.format(type(test_input), test_input, error))
      else:
        try:
            assert function_output == expected_output
            print(self.unit_test_response(True, test_input, function_output, expected_output))
        except AssertionError:
            print(self.unit_test_response(False, test_input, function_output, expected_output))

  def unit_test_response(self, correct, test_input, function_output, expected_output): 
      score = "Test Passed" if correct else "Test Failed" 
      return "{0}\nInput: {1}\nExpected Output: {2}\nFunction Output: {3}\n".format(score, test_input, expected_output, function_output)

  def run_unit_tests(self, function_to_test, test_list):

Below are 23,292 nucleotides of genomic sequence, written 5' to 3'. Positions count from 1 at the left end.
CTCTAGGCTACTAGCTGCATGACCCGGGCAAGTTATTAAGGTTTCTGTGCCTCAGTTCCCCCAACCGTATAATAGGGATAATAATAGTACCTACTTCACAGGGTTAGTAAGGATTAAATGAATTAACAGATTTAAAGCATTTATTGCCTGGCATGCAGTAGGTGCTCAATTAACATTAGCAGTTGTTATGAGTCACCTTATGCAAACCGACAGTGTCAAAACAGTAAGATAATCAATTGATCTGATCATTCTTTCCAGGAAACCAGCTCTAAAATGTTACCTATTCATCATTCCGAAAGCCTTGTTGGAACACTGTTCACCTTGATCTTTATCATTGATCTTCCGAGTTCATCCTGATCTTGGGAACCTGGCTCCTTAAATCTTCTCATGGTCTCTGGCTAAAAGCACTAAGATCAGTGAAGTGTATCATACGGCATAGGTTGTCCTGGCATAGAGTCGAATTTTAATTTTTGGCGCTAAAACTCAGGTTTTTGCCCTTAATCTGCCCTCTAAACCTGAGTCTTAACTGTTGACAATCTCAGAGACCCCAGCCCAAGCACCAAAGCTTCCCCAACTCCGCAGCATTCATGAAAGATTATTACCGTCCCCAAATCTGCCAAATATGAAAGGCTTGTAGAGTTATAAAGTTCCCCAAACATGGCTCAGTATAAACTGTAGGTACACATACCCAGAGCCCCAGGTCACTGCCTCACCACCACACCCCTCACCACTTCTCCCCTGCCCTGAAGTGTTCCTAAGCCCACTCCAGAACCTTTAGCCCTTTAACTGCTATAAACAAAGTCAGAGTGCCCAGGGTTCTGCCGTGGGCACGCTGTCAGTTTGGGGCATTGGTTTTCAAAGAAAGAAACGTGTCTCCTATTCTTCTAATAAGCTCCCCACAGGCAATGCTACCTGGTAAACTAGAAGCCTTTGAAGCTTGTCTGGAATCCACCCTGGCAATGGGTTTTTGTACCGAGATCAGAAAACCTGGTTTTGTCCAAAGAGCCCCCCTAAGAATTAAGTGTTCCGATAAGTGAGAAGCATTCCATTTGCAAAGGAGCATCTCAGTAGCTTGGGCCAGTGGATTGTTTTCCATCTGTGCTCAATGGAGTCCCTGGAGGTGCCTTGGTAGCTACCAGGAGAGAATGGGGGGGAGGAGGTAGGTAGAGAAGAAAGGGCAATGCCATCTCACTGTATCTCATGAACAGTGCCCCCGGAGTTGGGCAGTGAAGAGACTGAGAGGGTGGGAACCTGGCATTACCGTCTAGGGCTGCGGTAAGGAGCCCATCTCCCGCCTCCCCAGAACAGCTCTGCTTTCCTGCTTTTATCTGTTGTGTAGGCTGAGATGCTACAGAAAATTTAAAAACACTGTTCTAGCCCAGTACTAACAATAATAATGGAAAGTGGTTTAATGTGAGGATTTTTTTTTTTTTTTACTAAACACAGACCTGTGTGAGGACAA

for test_tuple in test_list:
          test_input, expected_output = test_tuple
          self.unit_test(function_to_test, test_input, expected_output)

  def run(self):
    self.run_unit_tests(self.function_to_test, self.test_list)
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  • \$\begingroup\$ Welcome to Code Review! I have removed part of your question, because asking for feature enhancements goes beyond the scope of Code Review. The good news is, hunting for deficiencies is an implicit part of every question; you don't need to request it. As for your directory structure question, that belongs on Stack Overflow. Post a question there explaining how you would like it to behave, and how it fails to meet your expectations. \$\endgroup\$ – 200_success Oct 30 '17 at 22:48
  • 1
    \$\begingroup\$ @200_success great news. and thanks for teaching me a new word with that tag "variadic". Sometimes its hard to form the right questions being self taught because I'm missing the technical terminology that you experts have access to! \$\endgroup\$ – vampiire Oct 30 '17 at 22:51